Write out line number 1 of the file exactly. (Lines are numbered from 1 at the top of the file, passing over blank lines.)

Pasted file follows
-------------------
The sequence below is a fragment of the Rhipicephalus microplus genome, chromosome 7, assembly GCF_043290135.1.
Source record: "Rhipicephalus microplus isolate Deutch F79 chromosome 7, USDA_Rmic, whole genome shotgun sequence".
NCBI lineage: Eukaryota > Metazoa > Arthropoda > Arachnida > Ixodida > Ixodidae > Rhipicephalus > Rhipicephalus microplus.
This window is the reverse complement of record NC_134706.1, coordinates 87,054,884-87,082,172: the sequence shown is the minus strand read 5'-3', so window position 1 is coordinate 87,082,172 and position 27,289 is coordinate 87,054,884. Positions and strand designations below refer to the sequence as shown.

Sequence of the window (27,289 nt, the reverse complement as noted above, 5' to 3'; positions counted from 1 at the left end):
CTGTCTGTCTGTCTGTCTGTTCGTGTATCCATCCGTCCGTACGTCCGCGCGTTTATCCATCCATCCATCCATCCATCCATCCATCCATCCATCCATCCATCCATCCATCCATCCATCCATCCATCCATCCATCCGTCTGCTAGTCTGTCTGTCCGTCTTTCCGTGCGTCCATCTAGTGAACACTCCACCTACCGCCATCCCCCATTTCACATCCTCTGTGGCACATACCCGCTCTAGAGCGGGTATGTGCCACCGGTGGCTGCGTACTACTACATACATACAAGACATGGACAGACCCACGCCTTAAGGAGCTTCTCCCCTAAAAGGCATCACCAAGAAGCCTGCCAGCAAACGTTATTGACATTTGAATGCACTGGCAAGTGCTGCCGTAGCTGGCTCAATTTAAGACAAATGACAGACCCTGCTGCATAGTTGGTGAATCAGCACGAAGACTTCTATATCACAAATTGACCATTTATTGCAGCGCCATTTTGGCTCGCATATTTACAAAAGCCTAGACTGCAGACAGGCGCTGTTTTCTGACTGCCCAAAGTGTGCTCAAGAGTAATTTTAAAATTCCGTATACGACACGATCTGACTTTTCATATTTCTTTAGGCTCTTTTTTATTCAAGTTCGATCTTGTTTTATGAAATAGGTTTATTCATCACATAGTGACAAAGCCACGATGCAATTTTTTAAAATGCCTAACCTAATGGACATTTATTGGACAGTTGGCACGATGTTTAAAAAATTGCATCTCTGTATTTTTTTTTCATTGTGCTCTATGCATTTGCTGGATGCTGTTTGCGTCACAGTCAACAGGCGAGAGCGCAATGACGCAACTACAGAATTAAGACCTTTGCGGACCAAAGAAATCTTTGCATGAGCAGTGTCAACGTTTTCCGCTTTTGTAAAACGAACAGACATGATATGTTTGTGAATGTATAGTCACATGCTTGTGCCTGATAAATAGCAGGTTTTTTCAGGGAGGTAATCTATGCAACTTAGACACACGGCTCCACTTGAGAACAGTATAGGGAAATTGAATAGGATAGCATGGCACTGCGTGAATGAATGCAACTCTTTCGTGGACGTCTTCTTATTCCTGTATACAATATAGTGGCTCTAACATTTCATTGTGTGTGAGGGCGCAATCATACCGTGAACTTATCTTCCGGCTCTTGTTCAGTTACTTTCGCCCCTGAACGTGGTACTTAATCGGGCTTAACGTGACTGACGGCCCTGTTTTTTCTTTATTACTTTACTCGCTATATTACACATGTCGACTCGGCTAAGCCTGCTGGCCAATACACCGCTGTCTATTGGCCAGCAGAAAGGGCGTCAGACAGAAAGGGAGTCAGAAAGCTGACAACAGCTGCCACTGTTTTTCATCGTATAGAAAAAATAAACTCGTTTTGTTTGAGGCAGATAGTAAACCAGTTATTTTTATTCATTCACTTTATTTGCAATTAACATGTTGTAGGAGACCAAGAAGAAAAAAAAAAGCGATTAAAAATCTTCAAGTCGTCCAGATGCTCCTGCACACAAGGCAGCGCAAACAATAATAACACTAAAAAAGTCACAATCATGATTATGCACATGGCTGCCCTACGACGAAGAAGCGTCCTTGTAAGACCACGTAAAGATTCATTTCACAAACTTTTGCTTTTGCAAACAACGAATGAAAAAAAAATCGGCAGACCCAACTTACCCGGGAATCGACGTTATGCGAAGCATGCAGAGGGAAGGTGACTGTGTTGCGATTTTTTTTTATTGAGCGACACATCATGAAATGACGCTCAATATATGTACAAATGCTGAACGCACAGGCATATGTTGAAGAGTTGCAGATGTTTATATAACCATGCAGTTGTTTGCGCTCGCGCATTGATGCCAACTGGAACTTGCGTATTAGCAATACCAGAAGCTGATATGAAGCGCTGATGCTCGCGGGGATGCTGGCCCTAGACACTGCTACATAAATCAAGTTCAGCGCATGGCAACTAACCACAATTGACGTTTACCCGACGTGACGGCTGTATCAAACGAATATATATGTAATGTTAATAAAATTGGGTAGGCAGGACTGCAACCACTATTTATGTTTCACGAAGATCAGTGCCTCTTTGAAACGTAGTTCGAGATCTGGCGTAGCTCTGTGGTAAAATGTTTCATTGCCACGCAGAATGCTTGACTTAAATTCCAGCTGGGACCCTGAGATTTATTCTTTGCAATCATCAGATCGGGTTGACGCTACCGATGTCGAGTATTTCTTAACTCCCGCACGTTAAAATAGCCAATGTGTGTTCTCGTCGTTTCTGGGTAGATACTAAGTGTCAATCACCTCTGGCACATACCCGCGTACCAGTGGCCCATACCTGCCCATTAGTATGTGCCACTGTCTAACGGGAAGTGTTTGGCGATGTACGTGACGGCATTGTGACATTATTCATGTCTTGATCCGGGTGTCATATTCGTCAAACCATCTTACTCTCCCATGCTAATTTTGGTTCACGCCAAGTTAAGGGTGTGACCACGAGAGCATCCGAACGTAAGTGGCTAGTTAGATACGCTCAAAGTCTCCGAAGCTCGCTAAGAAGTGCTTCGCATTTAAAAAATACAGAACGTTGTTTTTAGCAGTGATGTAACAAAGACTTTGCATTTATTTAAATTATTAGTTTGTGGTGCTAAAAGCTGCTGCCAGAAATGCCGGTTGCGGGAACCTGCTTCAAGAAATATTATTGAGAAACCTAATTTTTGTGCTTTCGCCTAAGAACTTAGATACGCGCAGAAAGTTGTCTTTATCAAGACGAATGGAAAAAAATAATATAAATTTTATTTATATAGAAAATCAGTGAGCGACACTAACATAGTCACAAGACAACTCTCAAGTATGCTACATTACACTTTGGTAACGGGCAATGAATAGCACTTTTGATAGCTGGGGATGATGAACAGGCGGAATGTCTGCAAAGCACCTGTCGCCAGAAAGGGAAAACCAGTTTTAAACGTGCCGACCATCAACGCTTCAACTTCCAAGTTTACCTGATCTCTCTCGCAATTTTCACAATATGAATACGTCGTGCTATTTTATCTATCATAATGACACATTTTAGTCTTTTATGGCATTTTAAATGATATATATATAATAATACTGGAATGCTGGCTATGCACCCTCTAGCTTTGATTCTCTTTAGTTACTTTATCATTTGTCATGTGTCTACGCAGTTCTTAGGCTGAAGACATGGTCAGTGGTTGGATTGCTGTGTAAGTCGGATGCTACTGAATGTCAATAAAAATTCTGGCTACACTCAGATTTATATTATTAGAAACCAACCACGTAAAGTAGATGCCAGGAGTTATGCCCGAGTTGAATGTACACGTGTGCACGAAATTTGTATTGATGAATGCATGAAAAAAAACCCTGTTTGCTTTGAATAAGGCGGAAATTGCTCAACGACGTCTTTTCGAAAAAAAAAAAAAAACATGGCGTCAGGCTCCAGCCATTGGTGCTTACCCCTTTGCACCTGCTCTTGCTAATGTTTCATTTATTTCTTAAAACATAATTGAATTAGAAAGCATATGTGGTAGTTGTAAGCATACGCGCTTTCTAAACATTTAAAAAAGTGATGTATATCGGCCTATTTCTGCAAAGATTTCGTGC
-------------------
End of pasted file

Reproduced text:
The sequence below is a fragment of the Rhipicephalus microplus genome, chromosome 7, assembly GCF_043290135.1.